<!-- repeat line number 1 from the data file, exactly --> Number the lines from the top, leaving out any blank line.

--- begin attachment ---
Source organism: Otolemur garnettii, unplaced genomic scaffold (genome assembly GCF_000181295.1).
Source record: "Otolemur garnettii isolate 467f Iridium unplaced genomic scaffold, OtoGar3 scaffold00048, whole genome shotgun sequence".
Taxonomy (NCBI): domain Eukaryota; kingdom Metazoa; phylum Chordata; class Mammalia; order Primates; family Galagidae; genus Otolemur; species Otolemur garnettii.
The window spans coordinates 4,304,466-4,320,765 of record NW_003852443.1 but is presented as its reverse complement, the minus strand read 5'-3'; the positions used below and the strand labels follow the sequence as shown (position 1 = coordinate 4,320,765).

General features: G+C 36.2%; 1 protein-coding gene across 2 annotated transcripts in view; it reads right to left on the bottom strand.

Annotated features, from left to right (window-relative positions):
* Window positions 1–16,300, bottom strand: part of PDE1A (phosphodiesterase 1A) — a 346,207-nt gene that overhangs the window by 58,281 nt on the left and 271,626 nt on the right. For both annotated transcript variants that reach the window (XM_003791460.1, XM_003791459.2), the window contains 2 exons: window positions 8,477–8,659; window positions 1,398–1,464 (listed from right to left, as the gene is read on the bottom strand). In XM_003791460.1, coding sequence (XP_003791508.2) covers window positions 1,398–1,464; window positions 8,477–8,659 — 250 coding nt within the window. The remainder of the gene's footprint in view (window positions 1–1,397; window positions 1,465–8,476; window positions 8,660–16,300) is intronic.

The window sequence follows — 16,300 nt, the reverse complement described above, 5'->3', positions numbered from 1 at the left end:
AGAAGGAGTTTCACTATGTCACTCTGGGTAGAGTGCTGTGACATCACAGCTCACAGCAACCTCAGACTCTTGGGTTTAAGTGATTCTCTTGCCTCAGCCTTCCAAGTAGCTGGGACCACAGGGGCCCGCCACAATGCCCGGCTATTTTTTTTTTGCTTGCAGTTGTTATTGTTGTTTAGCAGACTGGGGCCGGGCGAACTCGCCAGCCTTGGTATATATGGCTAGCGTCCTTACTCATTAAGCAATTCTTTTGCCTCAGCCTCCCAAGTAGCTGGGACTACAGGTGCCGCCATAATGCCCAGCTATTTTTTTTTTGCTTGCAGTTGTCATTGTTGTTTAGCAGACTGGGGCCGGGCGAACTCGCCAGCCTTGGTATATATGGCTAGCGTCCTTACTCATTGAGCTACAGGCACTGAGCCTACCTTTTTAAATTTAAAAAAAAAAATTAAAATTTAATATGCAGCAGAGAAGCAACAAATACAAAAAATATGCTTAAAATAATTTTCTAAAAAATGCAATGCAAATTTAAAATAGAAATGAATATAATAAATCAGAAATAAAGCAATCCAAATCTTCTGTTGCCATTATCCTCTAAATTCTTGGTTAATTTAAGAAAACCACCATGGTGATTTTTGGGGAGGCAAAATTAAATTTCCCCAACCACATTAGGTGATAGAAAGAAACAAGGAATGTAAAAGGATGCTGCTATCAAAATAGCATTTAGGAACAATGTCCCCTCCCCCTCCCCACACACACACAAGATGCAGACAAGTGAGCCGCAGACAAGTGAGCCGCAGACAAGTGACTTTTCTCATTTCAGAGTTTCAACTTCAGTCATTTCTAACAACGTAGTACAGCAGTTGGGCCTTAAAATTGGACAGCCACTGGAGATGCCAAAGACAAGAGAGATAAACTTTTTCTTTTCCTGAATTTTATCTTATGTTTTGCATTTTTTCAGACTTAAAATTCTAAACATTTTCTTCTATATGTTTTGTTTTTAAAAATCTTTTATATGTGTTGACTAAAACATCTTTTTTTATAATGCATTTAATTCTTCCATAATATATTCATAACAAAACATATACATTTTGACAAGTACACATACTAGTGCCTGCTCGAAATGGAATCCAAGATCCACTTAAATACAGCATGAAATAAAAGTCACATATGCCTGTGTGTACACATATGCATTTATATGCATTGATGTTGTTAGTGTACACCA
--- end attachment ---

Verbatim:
Source organism: Otolemur garnettii, unplaced genomic scaffold (genome assembly GCF_000181295.1).